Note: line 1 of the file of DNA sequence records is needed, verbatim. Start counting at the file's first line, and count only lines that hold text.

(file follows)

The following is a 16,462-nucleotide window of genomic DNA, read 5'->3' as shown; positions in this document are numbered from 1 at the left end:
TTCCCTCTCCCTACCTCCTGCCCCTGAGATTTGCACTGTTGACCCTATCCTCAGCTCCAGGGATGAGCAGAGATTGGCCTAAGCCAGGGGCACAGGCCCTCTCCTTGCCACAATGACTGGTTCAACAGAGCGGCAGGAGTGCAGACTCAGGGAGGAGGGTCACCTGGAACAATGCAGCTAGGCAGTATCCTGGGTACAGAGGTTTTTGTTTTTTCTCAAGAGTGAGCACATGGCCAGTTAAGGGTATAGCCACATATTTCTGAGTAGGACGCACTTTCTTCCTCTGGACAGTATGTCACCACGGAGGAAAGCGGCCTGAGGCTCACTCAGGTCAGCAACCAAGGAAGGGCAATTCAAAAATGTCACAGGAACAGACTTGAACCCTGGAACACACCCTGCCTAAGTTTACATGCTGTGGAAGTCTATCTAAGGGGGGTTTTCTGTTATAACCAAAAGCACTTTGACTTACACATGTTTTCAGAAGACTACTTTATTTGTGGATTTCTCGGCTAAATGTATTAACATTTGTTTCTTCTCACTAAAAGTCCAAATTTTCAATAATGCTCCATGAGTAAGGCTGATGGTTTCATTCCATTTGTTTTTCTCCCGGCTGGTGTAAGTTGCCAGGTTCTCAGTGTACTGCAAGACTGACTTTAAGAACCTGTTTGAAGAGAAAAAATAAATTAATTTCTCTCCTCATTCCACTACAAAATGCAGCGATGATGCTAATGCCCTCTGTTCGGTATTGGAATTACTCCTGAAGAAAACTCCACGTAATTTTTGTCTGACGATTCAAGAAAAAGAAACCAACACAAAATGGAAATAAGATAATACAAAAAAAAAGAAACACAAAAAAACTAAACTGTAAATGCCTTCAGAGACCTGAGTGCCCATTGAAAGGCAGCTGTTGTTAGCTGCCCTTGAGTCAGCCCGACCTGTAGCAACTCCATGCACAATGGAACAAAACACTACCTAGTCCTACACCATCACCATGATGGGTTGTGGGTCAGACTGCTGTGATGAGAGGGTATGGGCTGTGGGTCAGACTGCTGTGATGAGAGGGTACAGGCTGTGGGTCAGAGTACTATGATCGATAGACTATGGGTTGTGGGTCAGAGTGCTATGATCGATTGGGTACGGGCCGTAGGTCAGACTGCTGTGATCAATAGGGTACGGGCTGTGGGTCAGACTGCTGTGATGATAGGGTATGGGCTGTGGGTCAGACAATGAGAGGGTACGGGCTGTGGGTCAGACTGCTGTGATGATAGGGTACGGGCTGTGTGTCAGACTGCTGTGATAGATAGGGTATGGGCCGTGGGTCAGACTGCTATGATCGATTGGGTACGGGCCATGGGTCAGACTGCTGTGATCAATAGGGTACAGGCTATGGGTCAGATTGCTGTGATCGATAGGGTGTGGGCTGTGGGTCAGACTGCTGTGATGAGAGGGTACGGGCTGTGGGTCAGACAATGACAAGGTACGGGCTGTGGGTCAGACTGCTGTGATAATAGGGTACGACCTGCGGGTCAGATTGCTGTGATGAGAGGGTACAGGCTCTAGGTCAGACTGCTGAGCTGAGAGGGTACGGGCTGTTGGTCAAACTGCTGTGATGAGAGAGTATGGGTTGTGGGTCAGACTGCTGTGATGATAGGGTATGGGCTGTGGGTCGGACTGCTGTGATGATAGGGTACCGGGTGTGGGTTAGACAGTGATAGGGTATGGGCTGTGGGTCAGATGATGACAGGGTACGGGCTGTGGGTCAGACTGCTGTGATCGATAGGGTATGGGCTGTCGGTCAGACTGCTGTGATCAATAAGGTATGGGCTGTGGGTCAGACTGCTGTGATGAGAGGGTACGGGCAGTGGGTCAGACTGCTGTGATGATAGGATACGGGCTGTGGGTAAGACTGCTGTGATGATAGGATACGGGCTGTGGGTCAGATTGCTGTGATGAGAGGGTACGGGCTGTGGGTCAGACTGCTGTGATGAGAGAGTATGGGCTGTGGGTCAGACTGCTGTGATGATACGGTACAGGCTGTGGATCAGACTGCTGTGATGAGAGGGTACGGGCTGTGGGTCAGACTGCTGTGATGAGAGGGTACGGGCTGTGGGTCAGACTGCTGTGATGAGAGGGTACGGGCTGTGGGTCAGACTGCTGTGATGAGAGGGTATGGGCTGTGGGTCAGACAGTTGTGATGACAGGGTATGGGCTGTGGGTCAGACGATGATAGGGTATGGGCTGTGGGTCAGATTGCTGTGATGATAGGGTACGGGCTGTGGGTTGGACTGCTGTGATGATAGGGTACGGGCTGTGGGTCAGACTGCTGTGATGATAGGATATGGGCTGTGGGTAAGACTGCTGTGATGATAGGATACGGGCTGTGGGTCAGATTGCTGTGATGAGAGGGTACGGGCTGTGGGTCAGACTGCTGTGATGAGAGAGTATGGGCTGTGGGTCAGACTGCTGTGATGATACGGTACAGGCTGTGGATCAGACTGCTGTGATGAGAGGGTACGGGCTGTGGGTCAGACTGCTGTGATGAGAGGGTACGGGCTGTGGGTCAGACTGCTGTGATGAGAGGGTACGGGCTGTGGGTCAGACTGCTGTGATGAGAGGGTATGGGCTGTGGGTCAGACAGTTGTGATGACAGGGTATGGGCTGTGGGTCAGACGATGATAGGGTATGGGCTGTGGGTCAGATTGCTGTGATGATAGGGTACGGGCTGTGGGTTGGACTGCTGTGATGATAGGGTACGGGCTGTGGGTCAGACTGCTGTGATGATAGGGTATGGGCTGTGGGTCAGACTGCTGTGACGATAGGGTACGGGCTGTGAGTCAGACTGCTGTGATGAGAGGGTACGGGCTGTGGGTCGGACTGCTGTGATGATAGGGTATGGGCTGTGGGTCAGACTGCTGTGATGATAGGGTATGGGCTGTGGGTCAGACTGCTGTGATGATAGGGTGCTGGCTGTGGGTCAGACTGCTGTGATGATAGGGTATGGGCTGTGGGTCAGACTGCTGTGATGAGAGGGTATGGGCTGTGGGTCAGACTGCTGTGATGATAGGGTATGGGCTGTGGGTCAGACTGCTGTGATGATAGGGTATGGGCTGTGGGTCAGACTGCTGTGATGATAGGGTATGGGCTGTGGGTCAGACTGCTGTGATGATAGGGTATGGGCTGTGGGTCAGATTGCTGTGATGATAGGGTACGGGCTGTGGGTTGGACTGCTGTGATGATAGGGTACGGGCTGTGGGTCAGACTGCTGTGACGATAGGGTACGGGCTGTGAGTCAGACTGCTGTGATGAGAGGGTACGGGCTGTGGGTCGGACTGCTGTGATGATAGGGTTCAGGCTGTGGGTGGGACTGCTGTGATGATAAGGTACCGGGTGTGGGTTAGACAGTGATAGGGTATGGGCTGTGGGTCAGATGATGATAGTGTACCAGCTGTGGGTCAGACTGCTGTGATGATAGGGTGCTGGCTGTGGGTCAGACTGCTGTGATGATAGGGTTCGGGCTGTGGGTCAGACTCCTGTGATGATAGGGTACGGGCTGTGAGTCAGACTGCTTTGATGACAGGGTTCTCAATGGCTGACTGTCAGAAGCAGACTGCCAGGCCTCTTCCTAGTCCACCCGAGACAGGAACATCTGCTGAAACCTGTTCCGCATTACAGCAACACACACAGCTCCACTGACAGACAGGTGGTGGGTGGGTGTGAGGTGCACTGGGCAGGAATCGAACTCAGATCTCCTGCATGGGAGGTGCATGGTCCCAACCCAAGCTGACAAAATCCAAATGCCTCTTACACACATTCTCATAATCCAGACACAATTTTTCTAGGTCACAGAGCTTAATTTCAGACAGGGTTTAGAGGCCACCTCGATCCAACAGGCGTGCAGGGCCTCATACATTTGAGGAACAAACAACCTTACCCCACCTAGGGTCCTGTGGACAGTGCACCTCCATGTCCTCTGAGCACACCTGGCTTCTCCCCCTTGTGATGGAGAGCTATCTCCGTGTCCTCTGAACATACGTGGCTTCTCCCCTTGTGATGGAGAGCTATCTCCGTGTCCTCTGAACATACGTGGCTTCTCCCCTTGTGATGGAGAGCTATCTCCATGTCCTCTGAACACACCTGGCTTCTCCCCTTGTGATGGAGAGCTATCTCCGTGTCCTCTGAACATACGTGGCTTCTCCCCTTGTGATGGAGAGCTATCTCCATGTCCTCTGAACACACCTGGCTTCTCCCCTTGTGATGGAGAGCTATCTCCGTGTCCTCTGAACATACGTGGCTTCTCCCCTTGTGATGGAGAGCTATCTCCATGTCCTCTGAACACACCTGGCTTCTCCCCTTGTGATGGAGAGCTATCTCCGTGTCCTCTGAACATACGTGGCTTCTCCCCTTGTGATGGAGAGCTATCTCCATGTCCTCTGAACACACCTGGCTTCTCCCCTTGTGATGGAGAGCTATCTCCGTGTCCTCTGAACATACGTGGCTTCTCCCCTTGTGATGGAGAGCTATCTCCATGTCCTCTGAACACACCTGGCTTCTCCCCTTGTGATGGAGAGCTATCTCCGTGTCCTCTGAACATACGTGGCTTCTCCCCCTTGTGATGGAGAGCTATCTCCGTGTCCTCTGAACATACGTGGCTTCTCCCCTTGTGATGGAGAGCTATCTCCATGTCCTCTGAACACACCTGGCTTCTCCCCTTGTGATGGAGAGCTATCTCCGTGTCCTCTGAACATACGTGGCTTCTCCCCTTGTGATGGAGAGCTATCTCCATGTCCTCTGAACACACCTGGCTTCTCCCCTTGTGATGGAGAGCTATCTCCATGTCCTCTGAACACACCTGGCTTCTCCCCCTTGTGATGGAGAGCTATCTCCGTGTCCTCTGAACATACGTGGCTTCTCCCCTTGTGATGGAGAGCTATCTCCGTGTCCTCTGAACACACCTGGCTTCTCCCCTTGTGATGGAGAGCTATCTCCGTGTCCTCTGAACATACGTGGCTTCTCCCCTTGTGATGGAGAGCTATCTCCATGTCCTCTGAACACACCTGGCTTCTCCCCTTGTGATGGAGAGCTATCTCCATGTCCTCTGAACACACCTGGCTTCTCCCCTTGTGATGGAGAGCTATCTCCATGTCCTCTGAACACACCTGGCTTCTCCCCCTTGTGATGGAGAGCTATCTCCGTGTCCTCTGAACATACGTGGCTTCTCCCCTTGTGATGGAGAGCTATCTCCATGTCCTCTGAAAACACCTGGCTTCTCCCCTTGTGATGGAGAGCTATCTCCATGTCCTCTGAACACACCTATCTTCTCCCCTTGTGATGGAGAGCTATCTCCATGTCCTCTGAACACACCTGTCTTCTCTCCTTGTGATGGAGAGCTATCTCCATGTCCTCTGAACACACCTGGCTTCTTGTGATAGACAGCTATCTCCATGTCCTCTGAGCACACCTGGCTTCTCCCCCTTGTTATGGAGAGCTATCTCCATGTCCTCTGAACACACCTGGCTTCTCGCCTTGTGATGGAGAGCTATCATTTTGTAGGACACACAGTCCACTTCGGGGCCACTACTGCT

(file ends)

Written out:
The following is a 16,462-nucleotide window of genomic DNA, read 5'->3' as shown; positions in this document are numbered from 1 at the left end: